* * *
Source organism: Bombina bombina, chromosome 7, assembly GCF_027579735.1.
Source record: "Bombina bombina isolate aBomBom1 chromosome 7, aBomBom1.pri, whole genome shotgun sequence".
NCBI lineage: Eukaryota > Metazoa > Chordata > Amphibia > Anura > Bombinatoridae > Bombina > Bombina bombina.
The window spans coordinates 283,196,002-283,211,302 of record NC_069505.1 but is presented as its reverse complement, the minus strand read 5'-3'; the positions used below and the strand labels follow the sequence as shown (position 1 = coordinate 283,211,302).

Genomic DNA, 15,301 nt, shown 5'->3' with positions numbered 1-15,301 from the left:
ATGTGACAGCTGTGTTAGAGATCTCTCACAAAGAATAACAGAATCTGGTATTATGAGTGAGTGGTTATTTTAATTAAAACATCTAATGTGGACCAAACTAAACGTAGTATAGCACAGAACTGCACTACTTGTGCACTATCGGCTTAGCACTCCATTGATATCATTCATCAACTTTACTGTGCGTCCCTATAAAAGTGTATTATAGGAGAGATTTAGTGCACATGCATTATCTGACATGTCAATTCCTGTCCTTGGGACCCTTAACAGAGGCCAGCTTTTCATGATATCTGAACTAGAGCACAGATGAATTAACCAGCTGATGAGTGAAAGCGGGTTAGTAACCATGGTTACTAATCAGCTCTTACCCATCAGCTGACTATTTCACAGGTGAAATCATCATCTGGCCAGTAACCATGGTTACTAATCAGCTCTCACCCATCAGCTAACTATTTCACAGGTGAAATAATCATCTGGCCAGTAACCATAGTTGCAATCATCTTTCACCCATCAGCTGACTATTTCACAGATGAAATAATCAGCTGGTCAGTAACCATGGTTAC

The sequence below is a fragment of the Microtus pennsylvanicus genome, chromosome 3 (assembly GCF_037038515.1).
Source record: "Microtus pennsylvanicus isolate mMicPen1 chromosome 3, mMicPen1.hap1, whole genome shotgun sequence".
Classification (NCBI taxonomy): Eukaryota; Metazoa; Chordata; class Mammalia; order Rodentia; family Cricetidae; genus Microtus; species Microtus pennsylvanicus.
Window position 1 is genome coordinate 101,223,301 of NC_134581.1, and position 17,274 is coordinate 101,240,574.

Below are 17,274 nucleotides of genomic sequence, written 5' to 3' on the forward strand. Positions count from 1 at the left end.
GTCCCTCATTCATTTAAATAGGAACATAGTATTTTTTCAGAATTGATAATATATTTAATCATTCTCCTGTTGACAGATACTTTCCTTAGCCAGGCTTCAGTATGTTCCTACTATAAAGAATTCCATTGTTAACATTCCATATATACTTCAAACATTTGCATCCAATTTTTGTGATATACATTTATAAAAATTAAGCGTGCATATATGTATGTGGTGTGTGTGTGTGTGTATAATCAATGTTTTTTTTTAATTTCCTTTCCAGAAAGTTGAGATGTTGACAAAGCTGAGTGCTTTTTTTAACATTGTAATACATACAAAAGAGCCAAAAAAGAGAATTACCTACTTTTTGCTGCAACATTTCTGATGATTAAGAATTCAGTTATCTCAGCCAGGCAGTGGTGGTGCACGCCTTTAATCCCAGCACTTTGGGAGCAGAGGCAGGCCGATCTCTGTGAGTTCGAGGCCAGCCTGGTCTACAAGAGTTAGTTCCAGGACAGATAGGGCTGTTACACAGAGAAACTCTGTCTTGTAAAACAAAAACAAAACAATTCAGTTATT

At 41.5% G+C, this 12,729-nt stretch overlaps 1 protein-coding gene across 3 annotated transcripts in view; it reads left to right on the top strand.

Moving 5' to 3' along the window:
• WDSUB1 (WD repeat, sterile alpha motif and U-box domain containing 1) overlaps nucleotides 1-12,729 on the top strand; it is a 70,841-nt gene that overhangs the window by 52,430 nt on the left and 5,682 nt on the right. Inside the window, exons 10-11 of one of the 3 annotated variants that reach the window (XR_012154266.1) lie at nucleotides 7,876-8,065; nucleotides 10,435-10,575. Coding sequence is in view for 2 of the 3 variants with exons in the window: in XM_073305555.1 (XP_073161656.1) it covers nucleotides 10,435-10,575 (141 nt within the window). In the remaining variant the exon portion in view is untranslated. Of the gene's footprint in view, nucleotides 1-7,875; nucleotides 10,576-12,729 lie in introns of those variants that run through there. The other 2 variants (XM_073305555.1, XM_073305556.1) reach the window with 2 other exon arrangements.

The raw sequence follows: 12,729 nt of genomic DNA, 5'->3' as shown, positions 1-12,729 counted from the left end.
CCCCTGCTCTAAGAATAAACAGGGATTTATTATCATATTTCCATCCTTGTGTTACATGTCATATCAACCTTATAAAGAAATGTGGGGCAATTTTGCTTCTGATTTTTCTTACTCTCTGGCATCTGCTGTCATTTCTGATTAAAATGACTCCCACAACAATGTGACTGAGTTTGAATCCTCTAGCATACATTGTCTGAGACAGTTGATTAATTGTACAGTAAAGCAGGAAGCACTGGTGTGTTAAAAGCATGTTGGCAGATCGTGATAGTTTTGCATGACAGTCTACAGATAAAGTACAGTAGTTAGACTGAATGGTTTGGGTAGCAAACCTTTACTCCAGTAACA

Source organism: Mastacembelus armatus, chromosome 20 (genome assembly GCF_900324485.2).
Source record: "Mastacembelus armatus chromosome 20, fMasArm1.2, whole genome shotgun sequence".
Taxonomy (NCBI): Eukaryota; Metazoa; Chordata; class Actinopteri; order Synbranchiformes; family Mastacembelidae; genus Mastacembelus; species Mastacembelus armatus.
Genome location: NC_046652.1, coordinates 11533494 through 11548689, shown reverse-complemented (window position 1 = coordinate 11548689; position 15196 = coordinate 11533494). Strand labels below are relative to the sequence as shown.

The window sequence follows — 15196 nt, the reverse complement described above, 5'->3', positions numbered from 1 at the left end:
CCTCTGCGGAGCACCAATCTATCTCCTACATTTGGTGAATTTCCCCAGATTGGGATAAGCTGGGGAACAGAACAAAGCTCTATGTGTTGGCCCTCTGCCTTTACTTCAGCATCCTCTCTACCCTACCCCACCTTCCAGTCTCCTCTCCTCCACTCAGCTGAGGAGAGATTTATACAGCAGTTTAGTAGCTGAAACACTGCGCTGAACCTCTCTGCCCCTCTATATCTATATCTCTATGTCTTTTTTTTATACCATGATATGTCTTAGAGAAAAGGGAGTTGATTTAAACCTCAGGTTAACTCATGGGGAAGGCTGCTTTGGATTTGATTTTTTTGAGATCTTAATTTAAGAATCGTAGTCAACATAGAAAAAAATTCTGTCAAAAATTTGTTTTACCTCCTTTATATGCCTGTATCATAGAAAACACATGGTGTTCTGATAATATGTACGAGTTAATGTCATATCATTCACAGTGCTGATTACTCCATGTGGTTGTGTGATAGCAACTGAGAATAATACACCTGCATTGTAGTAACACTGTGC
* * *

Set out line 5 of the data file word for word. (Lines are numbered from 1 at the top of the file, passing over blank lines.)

Genomic DNA, 15,301 nt, shown 5'->3' with positions numbered 1-15,301 from the left: